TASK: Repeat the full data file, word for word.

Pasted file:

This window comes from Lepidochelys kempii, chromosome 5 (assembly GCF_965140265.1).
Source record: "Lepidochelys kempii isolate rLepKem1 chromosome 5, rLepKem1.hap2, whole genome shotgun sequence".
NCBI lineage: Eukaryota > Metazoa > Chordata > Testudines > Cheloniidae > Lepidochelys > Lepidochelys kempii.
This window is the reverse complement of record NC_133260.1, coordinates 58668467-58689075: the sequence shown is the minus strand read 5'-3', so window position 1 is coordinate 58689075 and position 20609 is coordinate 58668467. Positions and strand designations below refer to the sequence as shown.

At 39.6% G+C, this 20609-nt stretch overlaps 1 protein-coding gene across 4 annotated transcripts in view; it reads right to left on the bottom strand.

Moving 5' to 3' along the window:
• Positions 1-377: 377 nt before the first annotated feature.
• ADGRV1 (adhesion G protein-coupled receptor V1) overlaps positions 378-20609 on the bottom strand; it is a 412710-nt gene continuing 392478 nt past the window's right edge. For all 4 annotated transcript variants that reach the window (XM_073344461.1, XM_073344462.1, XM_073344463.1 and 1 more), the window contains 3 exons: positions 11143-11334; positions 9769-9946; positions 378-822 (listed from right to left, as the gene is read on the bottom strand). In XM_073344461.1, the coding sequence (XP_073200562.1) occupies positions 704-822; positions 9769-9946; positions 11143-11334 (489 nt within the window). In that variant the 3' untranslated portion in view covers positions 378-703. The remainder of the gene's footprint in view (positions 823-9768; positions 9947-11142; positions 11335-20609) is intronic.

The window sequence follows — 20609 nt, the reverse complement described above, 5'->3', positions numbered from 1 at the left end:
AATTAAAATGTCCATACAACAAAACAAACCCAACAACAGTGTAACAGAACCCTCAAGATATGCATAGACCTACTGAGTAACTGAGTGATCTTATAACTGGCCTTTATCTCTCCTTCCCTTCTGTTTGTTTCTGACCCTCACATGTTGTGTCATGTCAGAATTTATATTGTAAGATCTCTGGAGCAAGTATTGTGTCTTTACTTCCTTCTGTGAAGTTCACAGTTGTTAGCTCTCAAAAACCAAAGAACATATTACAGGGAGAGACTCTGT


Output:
This window comes from Lepidochelys kempii, chromosome 5 (assembly GCF_965140265.1).
Source record: "Lepidochelys kempii isolate rLepKem1 chromosome 5, rLepKem1.hap2, whole genome shotgun sequence".
NCBI lineage: Eukaryota > Metazoa > Chordata > Testudines > Cheloniidae > Lepidochelys > Lepidochelys kempii.
This window is the reverse complement of record NC_133260.1, coordinates 58668467-58689075: the sequence shown is the minus strand read 5'-3', so window position 1 is coordinate 58689075 and position 20609 is coordinate 58668467. Positions and strand designations below refer to the sequence as shown.

At 39.6% G+C, this 20609-nt stretch overlaps 1 protein-coding gene across 4 annotated transcripts in view; it reads right to left on the bottom strand.

Moving 5' to 3' along the window:
• Positions 1-377: 377 nt before the first annotated feature.
• ADGRV1 (adhesion G protein-coupled receptor V1) overlaps positions 378-20609 on the bottom strand; it is a 412710-nt gene continuing 392478 nt past the window's right edge. For all 4 annotated transcript variants that reach the window (XM_073344461.1, XM_073344462.1, XM_073344463.1 and 1 more), the window contains 3 exons: positions 11143-11334; positions 9769-9946; positions 378-822 (listed from right to left, as the gene is read on the bottom strand). In XM_073344461.1, the coding sequence (XP_073200562.1) occupies positions 704-822; positions 9769-9946; positions 11143-11334 (489 nt within the window). In that variant the 3' untranslated portion in view covers positions 378-703. The remainder of the gene's footprint in view (positions 823-9768; positions 9947-11142; positions 11335-20609) is intronic.

The window sequence follows — 20609 nt, the reverse complement described above, 5'->3', positions numbered from 1 at the left end:
AATTAAAATGTCCATACAACAAAACAAACCCAACAACAGTGTAACAGAACCCTCAAGATATGCATAGACCTACTGAGTAACTGAGTGATCTTATAACTGGCCTTTATCTCTCCTTCCCTTCTGTTTGTTTCTGACCCTCACATGTTGTGTCATGTCAGAATTTATATTGTAAGATCTCTGGAGCAAGTATTGTGTCTTTACTTCCTTCTGTGAAGTTCACAGTTGTTAGCTCTCAAAAACCAAAGAACATATTACAGGGAGAGACTCTGT